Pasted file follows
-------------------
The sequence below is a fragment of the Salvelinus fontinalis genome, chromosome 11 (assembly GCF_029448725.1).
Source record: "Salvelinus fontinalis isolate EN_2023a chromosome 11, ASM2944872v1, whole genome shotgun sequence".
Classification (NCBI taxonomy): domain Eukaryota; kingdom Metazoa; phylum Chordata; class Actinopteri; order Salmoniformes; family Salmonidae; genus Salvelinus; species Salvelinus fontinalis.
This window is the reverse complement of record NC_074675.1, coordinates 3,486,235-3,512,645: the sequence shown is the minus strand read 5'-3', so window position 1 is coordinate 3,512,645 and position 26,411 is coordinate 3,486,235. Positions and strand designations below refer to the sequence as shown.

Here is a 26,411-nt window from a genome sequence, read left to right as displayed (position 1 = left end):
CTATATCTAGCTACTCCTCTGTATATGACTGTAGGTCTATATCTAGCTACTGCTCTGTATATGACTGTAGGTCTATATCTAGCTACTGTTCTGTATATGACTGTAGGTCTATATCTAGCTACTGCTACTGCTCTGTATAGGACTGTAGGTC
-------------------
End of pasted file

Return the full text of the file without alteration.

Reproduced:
The sequence below is a fragment of the Salvelinus fontinalis genome, chromosome 11 (assembly GCF_029448725.1).
Source record: "Salvelinus fontinalis isolate EN_2023a chromosome 11, ASM2944872v1, whole genome shotgun sequence".
Classification (NCBI taxonomy): domain Eukaryota; kingdom Metazoa; phylum Chordata; class Actinopteri; order Salmoniformes; family Salmonidae; genus Salvelinus; species Salvelinus fontinalis.
This window is the reverse complement of record NC_074675.1, coordinates 3,486,235-3,512,645: the sequence shown is the minus strand read 5'-3', so window position 1 is coordinate 3,512,645 and position 26,411 is coordinate 3,486,235. Positions and strand designations below refer to the sequence as shown.

Here is a 26,411-nt window from a genome sequence, read left to right as displayed (position 1 = left end):
CTATATCTAGCTACTCCTCTGTATATGACTGTAGGTCTATATCTAGCTACTGCTCTGTATATGACTGTAGGTCTATATCTAGCTACTGTTCTGTATATGACTGTAGGTCTATATCTAGCTACTGCTACTGCTCTGTATAGGACTGTAGGTC